The Employment Tribunal in Leicester has ruled that UK law can be rewritten to reflect commission in holiday pay - but has left car dealers with unresolved issues.
The tribunal ruled on the Lock v British Gas case.
Lock was a British Gas salesman on a basic salary with variable commission paid in arrears. His commission depended not on the time worked, but the outcome of that work, i.e. the sales achieved.
He could not earn commission whilst on leave and therefore, would lose income by taking it.
Following the European Court of Justice’s decision last year, the Employment Tribunal has held that Lock’s holiday pay should include an element for his commission. This will impact on future holiday pay entitlement.
The Employment Tribunal has just published the first stage of its judgment on this issue. The issue of the correct reference period for calculating average commission and how much (if any) money is actually due to Lock has been deferred to a later stage.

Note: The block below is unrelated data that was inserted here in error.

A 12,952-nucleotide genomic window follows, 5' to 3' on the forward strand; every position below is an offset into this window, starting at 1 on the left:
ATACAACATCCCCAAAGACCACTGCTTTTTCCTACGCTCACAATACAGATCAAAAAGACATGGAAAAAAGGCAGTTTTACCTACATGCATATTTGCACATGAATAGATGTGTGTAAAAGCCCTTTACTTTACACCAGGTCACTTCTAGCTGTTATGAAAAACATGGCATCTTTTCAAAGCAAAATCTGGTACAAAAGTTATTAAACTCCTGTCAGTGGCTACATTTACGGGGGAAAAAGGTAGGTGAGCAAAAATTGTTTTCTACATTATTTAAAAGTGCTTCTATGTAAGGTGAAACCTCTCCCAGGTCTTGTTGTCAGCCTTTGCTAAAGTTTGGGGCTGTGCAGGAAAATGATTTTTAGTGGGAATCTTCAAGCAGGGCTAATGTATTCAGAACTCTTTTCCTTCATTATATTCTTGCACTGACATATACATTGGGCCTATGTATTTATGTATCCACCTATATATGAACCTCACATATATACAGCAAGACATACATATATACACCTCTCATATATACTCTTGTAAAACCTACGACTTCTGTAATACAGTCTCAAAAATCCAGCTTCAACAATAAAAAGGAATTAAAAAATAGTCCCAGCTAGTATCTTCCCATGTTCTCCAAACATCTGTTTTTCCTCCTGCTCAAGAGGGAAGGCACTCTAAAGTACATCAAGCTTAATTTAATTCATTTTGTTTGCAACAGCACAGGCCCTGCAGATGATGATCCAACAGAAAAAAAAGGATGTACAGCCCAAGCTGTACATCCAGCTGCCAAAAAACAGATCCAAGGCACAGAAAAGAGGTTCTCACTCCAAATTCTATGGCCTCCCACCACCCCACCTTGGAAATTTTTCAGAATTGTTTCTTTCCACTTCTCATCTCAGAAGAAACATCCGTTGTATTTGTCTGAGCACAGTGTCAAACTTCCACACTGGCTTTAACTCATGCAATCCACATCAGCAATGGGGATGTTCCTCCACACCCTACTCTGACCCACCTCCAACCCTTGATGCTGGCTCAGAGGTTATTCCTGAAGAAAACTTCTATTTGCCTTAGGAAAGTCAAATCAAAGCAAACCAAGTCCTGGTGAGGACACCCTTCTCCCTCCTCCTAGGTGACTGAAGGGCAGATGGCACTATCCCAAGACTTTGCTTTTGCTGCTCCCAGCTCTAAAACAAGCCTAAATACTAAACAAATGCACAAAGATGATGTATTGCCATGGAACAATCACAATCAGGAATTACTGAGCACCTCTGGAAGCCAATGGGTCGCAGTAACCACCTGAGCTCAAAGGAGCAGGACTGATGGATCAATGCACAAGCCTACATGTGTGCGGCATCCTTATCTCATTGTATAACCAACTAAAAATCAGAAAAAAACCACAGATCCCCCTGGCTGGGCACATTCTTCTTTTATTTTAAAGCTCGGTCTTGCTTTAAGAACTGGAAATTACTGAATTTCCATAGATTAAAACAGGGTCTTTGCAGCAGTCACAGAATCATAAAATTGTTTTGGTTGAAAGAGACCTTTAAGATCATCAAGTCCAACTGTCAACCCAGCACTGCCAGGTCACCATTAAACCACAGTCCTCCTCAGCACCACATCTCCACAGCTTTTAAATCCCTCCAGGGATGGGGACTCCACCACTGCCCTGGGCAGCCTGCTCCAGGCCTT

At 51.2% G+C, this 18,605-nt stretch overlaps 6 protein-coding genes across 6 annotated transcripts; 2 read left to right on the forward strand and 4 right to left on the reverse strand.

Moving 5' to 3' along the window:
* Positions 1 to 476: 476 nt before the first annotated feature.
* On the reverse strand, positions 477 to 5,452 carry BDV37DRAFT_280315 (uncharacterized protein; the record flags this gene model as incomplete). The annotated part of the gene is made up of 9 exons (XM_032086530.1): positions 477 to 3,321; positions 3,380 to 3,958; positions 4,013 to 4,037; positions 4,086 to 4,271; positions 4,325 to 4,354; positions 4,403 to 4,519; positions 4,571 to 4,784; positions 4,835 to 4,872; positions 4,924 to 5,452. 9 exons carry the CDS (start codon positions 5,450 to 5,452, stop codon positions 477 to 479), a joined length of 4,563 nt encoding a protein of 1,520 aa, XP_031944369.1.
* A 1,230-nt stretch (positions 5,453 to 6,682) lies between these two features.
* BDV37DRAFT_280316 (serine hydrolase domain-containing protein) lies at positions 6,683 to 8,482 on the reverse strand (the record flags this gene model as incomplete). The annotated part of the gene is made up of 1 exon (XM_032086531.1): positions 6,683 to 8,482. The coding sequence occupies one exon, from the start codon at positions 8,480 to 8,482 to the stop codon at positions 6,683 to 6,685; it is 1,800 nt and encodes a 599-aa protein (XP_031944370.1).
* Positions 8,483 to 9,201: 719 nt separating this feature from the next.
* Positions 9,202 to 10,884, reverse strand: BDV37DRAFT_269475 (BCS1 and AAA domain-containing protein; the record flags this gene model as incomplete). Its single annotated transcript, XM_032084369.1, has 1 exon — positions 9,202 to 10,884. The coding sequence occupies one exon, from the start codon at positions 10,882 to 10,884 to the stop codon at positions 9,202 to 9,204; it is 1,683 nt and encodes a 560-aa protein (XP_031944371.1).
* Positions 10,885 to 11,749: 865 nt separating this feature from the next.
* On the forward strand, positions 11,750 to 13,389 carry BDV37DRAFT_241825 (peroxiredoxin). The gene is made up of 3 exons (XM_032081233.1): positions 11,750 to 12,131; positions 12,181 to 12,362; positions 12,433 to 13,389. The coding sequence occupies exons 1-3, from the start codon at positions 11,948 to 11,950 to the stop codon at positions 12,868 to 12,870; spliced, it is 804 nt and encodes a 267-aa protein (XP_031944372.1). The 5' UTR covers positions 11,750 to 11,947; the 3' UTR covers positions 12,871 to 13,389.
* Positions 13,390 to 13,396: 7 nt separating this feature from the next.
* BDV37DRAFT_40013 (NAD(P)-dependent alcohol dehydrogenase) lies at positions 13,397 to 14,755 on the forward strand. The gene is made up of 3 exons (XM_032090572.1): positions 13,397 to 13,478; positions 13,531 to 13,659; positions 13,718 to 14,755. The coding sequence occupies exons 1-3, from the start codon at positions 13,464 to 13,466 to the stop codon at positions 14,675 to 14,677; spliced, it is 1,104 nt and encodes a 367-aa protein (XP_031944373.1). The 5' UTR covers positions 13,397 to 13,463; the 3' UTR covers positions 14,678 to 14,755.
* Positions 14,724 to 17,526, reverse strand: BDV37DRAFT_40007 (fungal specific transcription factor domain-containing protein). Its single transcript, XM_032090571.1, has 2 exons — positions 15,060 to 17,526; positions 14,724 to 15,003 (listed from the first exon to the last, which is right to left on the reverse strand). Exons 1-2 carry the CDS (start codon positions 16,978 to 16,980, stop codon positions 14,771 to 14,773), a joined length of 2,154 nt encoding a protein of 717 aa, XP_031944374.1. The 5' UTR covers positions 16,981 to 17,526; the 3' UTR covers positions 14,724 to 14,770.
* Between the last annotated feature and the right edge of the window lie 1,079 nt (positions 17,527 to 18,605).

Sue Robinson, director of the National Franchised Dealers Association, said: ‘There are still some unresolved issues following the decision in Lock."
> What is the reference period for calculating holiday pay? It was hoped that the Leicester Tribunal might clarify whether, for example, a 12 week, or 12 month period was appropriate. It did not do so, so that issue has been deferred for determination at a later date.
> Prior to July 1, 2015, are there any limits to how far back a series of deductions can stretch?
"What types of variable pay are intrinsically linked to the tasks performed under the Contract of Employment?
"It is to be hoped that these and other unresolved issues may be addressed in future cases. We will of course report back to members on future developments in more detail, as and when they arise," Robinson said.
“This is important news for the industry as pay in sales inevitably includes a large element of commission pay. It is important to get accurate legal advice on the issue and I would urge all NFDA members to contact us as their trade body."